Sterling Surges Above $1.41, Helped by Scotland Relief and Dollar WeaknessLONDON (Reuters) – The pound climbed to as high as $1.4158 on Monday, its strongest in more than two months, fuelled by a combination of dollar weakness, improved economic forecasts, lockdown easing measures, and market relief about the outcome of the Scottish election.
By Elizabeth Howcroft
Pro-independence parties won a majority in Scotland’s parliament on Saturday, which Scottish leader Nicola Sturgeon said gave her a mandate to push ahead with plans for a second independence referendum.
But the pound strengthened as market participants did not interpret this as a near-term risk as Sturgeon’s party did not win an outright majority. Sturgeon said that her first task was to deal with the COVID-19 pandemic.
“The market has basically judged that she’s certainly not walking away with a very, very strong mandate for a imminent referendum,” said Ned Rumpeltin, head of European currency strategy at TD Securities.
Any second referendum on Scottish independence requires the approval of the British government and Prime Minister Boris Johnson has ruled this out.
At 1423 GMT, the pound was up 1.1% on the day at $1.4125, having crossed the key $1.40 level for the first time since February during the Asian session, and risen above $1.41 during the European morning session.
Versus the euro, it was up 1% at 86.035 pence per euro, having earlier hit 85.97.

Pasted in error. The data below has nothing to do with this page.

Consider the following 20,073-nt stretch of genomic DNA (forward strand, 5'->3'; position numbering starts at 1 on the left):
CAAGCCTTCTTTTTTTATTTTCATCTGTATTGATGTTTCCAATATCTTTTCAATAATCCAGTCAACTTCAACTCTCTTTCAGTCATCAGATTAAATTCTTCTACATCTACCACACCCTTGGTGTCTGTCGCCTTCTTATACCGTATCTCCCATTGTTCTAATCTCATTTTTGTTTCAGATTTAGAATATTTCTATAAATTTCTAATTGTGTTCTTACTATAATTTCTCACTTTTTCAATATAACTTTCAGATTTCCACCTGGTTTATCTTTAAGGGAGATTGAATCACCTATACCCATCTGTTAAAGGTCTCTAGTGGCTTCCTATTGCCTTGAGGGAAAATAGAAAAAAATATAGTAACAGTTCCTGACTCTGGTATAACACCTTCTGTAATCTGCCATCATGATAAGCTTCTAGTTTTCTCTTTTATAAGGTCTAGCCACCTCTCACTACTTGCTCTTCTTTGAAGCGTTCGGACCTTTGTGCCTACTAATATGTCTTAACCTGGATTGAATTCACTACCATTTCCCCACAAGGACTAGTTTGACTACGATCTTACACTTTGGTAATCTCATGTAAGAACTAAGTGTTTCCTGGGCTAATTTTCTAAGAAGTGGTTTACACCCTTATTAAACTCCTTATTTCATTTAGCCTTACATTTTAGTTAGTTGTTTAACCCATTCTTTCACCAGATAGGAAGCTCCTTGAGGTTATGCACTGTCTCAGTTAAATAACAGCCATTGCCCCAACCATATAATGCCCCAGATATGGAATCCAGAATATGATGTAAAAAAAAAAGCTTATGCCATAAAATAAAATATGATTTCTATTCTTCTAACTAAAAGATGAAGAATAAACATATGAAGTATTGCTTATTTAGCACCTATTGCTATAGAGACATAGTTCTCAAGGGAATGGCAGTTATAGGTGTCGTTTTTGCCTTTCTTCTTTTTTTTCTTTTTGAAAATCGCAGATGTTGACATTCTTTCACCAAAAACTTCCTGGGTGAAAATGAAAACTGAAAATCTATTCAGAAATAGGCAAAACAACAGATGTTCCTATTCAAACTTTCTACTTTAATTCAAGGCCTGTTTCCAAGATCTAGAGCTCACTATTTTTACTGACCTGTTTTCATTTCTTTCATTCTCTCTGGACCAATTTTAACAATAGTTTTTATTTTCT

Analysts said the move in the pound versus the dollar was also due to dollar weakness, as the greenback dropped to a two-month low after a disappointing U.S. employment report.
Sterling’s gains could also be a delayed reaction to the Bank of England raising its forecast for British economic growth at its meeting last week, some analysts said.
The BoE slowed the pace of its trillion dollar bond-purchasing programme on Thursday, but stressed it was not reversing its stimulus.
“We read the move as more of a legacy as the market is moving towards the Bank of England’s bullish set of UK forecasts and now greater confidence in the soft dollar environment,” ING FX strategists wrote in a note to clients.
Johnson is due to set out the next phase of lockdown easing in England, with the changes to begin on May 17.
“The re-opening of the dominant UK services sector as lockdown restrictions are removed is expected to provide a further boost for sterling,” said Stuart Cole, head macro economist at Equiti Capital.
Sterling-dollar FX futures volumes are up 57.4% so far in May compared to the same period in May 2020 and there were $10.9 billion of sterling-dollar futures traded on Friday, which is above the year-to-date average of $7.8 billion, according to data from CME.
Elsewhere, CFTC positioning data showed that speculators reduced their net long position on the pound in the week to May 4.
(Reporting by Elizabeth Howcroft; Editing by Gareth Jones, Steve Orlofsky and Alison Williams)